Boris Johnson says he would never have proposed EU transition deal

Dismisses allegations in Observer as ‘utterly ridiculous’ and says Brexit secretary set out facts accurately

Boris Johnson has said “it would be utterly ridiculous” for him to have lied about the demands of various party leaders for clarification of the British withdrawal plans.

The foreign secretary used a series of interviews on the BBC to dismiss allegations made in the Observer in which it said Johnson misled Theresa May by suggesting May was open to the idea of a long transitional period following Brexit.

The Observer report concluded that Johnson had embarked on a “secret mission” to force through a transition agreement that would have kept the UK in the EU single market and customs union.

Johnson said: “I think there’s a totally ridiculous paper that appeared in the Observer on Sunday. I think it would be utterly ridiculous to suggest that I would have said to the prime minister that, within the week, she was going to agree to that sort of arrangement. No, I never said that.”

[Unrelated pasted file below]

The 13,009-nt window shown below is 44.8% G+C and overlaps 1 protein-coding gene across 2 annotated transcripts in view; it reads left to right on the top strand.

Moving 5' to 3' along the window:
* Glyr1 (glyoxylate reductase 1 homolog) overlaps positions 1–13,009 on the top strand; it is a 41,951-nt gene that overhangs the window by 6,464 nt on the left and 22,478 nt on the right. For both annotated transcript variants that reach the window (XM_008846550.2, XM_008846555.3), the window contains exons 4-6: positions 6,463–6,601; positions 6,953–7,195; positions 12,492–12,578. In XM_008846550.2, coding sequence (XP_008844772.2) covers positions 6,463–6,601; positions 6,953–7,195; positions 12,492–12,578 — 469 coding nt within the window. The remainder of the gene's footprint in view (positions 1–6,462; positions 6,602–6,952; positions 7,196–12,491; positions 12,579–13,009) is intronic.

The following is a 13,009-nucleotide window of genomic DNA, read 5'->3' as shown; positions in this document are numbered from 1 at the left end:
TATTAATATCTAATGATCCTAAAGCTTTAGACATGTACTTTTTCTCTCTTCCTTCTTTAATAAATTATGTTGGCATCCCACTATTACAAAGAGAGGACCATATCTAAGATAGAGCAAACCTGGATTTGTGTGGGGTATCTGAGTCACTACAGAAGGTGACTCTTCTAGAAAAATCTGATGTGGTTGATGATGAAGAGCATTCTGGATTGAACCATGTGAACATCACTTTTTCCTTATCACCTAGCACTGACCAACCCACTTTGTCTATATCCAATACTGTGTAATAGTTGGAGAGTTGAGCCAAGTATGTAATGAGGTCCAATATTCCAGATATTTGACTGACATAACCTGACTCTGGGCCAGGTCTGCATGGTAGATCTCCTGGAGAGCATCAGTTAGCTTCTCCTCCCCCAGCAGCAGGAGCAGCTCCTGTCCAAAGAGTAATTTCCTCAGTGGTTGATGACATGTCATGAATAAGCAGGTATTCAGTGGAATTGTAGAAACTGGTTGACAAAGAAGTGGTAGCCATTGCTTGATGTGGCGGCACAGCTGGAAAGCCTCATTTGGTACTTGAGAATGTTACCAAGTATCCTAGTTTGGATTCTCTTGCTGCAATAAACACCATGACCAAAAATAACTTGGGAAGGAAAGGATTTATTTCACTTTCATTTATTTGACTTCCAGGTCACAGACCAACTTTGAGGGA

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He continued: “I gave her very clear directions that any further announcements from her would have to be held in a context of what was in her speech on Friday in Florence.”

Johnson insisted he had made clear the prime minister would need a good reason to stay in the customs union in March 2019 and that any transition period should be shorter than currently promised.

Earlier the resignation of six Conservative ministers prompted the Labour leader, Jeremy Corbyn, to announce an early motion of no confidence in the prime minister, potentially creating a pre-election Tory crisis as she attempts to negotiate Brexit.

The paper’s leader writer argued that Johnson “continues to be on a mission to ruin Brexit on purpose” and said he was a liar.

But Johnson told BBC’s Andrew Marr show he was “comfortable” that he had been consistent with his approach to Brexit. “What I always made clear in my brief discussions with the prime minister was a very different position than people will recognise from [the] Observer story.”

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